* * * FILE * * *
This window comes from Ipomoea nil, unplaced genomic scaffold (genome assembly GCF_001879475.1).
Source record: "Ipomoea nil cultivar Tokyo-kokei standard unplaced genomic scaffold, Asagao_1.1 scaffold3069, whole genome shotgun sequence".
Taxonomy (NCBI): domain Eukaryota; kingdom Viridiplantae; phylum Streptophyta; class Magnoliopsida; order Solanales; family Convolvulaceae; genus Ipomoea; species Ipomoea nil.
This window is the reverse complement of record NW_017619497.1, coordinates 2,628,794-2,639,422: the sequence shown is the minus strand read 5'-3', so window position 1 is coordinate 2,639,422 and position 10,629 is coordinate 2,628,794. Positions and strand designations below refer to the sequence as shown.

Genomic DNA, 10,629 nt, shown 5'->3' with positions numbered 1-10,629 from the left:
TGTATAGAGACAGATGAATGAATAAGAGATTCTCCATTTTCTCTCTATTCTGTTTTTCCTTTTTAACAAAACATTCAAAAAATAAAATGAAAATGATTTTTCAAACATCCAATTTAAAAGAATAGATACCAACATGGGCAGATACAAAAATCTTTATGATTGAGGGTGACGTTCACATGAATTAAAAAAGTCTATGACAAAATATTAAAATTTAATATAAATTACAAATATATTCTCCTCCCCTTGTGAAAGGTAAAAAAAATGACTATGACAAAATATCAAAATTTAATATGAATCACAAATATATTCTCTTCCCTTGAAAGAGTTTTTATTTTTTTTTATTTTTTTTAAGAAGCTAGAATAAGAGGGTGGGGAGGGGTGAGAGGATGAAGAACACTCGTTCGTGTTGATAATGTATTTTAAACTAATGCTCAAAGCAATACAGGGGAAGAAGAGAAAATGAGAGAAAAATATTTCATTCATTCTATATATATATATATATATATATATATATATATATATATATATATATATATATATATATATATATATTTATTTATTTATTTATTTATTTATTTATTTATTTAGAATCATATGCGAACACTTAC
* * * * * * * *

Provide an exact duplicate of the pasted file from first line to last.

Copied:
This window comes from Ipomoea nil, unplaced genomic scaffold (genome assembly GCF_001879475.1).
Source record: "Ipomoea nil cultivar Tokyo-kokei standard unplaced genomic scaffold, Asagao_1.1 scaffold3069, whole genome shotgun sequence".
Taxonomy (NCBI): domain Eukaryota; kingdom Viridiplantae; phylum Streptophyta; class Magnoliopsida; order Solanales; family Convolvulaceae; genus Ipomoea; species Ipomoea nil.
This window is the reverse complement of record NW_017619497.1, coordinates 2,628,794-2,639,422: the sequence shown is the minus strand read 5'-3', so window position 1 is coordinate 2,639,422 and position 10,629 is coordinate 2,628,794. Positions and strand designations below refer to the sequence as shown.

Genomic DNA, 10,629 nt, shown 5'->3' with positions numbered 1-10,629 from the left:
TGTATAGAGACAGATGAATGAATAAGAGATTCTCCATTTTCTCTCTATTCTGTTTTTCCTTTTTAACAAAACATTCAAAAAATAAAATGAAAATGATTTTTCAAACATCCAATTTAAAAGAATAGATACCAACATGGGCAGATACAAAAATCTTTATGATTGAGGGTGACGTTCACATGAATTAAAAAAGTCTATGACAAAATATTAAAATTTAATATAAATTACAAATATATTCTCCTCCCCTTGTGAAAGGTAAAAAAAATGACTATGACAAAATATCAAAATTTAATATGAATCACAAATATATTCTCTTCCCTTGAAAGAGTTTTTATTTTTTTTTATTTTTTTTAAGAAGCTAGAATAAGAGGGTGGGGAGGGGTGAGAGGATGAAGAACACTCGTTCGTGTTGATAATGTATTTTAAACTAATGCTCAAAGCAATACAGGGGAAGAAGAGAAAATGAGAGAAAAATATTTCATTCATTCTATATATATATATATATATATATATATATATATATATATATATATATATATATATATATATATATATTTATTTATTTATTTATTTATTTATTTATTTATTTAGAATCATATGCGAACACTTAC